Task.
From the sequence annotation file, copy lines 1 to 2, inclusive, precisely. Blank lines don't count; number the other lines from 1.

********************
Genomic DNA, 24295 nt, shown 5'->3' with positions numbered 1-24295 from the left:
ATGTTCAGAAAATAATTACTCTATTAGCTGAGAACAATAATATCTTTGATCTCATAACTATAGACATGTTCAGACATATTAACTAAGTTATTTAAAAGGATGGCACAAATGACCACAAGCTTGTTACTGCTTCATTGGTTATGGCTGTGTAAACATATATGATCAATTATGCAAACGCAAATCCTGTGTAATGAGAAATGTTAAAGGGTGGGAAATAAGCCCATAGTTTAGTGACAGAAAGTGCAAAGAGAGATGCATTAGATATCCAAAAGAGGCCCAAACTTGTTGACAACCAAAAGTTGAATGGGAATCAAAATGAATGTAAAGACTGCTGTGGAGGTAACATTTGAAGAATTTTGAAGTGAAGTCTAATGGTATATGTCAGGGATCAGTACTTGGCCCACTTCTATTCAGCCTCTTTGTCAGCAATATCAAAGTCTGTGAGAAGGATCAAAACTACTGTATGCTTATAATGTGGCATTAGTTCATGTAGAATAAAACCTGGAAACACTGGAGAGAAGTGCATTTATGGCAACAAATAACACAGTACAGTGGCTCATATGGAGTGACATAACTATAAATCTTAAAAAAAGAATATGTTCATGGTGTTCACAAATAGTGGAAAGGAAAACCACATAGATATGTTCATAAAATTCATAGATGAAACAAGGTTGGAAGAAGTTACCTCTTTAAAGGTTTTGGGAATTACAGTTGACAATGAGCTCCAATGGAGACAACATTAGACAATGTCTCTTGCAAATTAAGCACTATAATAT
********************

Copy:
Genomic DNA, 24295 nt, shown 5'->3' with positions numbered 1-24295 from the left:
ATGTTCAGAAAATAATTACTCTATTAGCTGAGAACAATAATATCTTTGATCTCATAACTATAGACATGTTCAGACATATTAACTAAGTTATTTAAAAGGATGGCACAAATGACCACAAGCTTGTTACTGCTTCATTGGTTATGGCTGTGTAAACATATATGATCAATTATGCAAACGCAAATCCTGTGTAATGAGAAATGTTAAAGGGTGGGAAATAAGCCCATAGTTTAGTGACAGAAAGTGCAAAGAGAGATGCATTAGATATCCAAAAGAGGCCCAAACTTGTTGACAACCAAAAGTTGAATGGGAATCAAAATGAATGTAAAGACTGCTGTGGAGGTAACATTTGAAGAATTTTGAAGTGAAGTCTAATGGTATATGTCAGGGATCAGTACTTGGCCCACTTCTATTCAGCCTCTTTGTCAGCAATATCAAAGTCTGTGAGAAGGATCAAAACTACTGTATGCTTATAATGTGGCATTAGTTCATGTAGAATAAAACCTGGAAACACTGGAGAGAAGTGCATTTATGGCAACAAATAACACAGTACAGTGGCTCATATGGAGTGACATAACTATAAATCTTAAAAAAAGAATATGTTCATGGTGTTCACAAATAGTGGAAAGGAAAACCACATAGATATGTTCATAAAATTCATAGATGAAACAAGGTTGGAAGAAGTTACCTCTTTAAAGGTTTTGGGAATTACAGTTGACAATGAGCTCCAATGGAGACAACATTAGACAATGTCTCTTGCAAATTAAGCACTATAATAT